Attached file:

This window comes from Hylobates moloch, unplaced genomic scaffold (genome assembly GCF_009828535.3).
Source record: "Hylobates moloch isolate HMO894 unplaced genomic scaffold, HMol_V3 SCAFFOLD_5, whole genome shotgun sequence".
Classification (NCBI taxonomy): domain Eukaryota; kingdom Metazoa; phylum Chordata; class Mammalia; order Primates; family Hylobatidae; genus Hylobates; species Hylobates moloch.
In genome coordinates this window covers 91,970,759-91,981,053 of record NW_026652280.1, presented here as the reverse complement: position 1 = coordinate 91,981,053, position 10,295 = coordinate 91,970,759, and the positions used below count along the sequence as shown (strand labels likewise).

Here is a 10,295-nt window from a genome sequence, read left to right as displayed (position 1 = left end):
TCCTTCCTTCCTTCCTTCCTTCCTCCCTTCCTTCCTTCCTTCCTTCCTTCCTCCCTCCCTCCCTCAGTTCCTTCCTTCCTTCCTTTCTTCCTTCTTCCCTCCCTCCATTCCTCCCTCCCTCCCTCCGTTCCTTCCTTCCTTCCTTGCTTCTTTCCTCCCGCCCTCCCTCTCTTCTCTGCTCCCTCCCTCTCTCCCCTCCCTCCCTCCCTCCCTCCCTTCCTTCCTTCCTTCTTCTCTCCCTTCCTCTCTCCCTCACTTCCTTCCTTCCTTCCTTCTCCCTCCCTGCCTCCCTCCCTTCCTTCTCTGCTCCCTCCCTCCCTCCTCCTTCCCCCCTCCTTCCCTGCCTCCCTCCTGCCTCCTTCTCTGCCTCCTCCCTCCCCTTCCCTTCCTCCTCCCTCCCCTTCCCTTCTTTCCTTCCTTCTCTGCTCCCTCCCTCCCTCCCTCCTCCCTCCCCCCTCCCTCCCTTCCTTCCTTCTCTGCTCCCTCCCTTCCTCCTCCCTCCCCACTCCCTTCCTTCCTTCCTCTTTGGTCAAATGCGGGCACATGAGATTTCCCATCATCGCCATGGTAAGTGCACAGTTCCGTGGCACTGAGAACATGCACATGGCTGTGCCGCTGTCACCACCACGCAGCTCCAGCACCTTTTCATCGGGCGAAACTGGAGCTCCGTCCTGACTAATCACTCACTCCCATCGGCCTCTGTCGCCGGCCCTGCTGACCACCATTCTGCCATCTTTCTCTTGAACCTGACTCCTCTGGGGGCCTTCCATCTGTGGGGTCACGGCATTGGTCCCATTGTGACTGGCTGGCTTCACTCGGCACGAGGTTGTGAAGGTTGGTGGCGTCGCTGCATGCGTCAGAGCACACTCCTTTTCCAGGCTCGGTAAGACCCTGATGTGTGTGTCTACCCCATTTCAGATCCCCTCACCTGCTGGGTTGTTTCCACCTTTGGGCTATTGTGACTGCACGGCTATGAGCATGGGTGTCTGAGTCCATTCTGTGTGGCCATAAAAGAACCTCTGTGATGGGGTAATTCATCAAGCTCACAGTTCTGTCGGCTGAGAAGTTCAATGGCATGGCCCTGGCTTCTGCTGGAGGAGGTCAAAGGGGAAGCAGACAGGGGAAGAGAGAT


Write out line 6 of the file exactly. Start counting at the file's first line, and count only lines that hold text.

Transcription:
TCCTTCCTTCCTTCCTTCCTTCCTCCCTTCCTTCCTTCCTTCCTTCCTTCCTCCCTCCCTCCCTCAGTTCCTTCCTTCCTTCCTTTCTTCCTTCTTCCCTCCCTCCATTCCTCCCTCCCTCCCTCCGTTCCTTCCTTCCTTCCTTGCTTCTTTCCTCCCGCCCTCCCTCTCTTCTCTGCTCCCTCCCTCTCTCCCCTCCCTCCCTCCCTCCCTCCCTTCCTTCCTTCCTTCTTCTCTCCCTTCCTCTCTCCCTCACTTCCTTCCTTCCTTCCTTCTCCCTCCCTGCCTCCCTCCCTTCCTTCTCTGCTCCCTCCCTCCCTCCTCCTTCCCCCCTCCTTCCCTGCCTCCCTCCTGCCTCCTTCTCTGCCTCCTCCCTCCCCTTCCCTTCCTCCTCCCTCCCCTTCCCTTCTTTCCTTCCTTCTCTGCTCCCTCCCTCCCTCCCTCCTCCCTCCCCCCTCCCTCCCTTCCTTCCTTCTCTGCTCCCTCCCTTCCTCCTCCCTCCCCACTCCCTTCCTTCCTTCCTCTTTGGTCAAATGCGGGCACATGAGATTTCCCATCATCGCCATGGTAAGTGCACAGTTCCGTGGCACTGAGAACATGCACATGGCTGTGCCGCTGTCACCACCACGCAGCTCCAGCACCTTTTCATCGGGCGAAACTGGAGCTCCGTCCTGACTAATCACTCACTCCCATCGGCCTCTGTCGCCGGCCCTGCTGACCACCATTCTGCCATCTTTCTCTTGAACCTGACTCCTCTGGGGGCCTTCCATCTGTGGGGTCACGGCATTGGTCCCATTGTGACTGGCTGGCTTCACTCGGCACGAGGTTGTGAAGGTTGGTGGCGTCGCTGCATGCGTCAGAGCACACTCCTTTTCCAGGCTCGGTAAGACCCTGATGTGTGTGTCTACCCCATTTCAGATCCCCTCACCTGCTGGGTTGTTTCCACCTTTGGGCTATTGTGACTGCACGGCTATGAGCATGGGTGTCTGAGTCCATTCTGTGTGGCCATAAAAGAACCTCTGTGATGGGGTAATTCATCAAGCTCACAGTTCTGTCGGCTGAGAAGTTCAATGGCATGGCCCTGGCTTCTGCTGGAGGAGGTCAAAGGGGAAGCAGACAGGGGAAGAGAGAT